Imagine being a young man at the turn of the 20th century, trying to make enough money to save a small western farm from being foreclosed on. The only way to do that is to load the grain you’ve harvested onto a horse-drawn wagon and drive it miles into town to sell at a fair price.
Except you have only a few wagons… and barely enough horses. And, to make the whole thing cost effective, you have to load the wagons to capacity.
And there’s a steep valley between you and town.
It goes down at a ridiculous grade on the near side, and then almost straight back up the other side. The wagon brakes aren’t strong enough to hold the load going down. And even if you do make it down safely, the horses aren’t strong enough to pull a full wagon up the other side.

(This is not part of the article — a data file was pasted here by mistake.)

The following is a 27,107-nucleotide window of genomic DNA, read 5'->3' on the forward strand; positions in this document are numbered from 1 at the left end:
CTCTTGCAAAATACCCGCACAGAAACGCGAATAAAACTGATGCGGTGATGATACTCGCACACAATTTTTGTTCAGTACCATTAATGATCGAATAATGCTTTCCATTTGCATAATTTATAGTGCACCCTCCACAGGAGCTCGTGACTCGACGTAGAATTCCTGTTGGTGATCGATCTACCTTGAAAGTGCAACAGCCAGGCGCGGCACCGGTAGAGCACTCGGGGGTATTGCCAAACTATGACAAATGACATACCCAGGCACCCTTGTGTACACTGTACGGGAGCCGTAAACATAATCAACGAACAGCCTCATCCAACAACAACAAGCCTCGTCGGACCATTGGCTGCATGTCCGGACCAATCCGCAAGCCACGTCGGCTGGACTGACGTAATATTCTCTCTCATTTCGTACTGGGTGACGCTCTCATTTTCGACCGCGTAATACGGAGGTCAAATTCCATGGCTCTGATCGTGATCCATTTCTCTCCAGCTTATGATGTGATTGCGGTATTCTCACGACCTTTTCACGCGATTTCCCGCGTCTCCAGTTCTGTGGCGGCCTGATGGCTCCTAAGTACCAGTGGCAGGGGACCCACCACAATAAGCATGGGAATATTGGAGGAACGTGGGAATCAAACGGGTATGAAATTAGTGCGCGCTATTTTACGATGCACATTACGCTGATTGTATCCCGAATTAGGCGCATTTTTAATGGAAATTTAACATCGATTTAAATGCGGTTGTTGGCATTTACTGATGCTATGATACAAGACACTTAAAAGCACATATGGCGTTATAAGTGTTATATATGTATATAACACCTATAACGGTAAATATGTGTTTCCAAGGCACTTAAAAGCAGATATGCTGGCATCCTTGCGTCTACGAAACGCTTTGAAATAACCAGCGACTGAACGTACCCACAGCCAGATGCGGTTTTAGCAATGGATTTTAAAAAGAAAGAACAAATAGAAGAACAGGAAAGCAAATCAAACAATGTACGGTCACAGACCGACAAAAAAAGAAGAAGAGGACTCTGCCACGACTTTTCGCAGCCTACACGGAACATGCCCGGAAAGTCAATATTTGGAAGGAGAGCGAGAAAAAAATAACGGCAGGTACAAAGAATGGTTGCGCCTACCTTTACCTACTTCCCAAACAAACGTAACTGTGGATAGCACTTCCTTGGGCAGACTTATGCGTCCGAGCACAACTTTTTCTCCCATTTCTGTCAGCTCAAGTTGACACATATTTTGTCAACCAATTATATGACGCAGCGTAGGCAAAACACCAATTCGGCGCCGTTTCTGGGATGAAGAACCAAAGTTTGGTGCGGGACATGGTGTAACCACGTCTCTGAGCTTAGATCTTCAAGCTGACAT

This was the problem that a young man named Ralph Moody recounts having faced in his iconic book series, Little Britches. And, physics aside, Ralph was going to beat that hill.
So his Swedish friend — a big, unflappable man who was wonderful with horses — agreed to try something a little crazy. They loaded a wagon to the max, and his friend ran the horses right at the near drop-off.
He never touched the brakes, all the way down the hill. In fact, he did everything to urge the horses to go faster.
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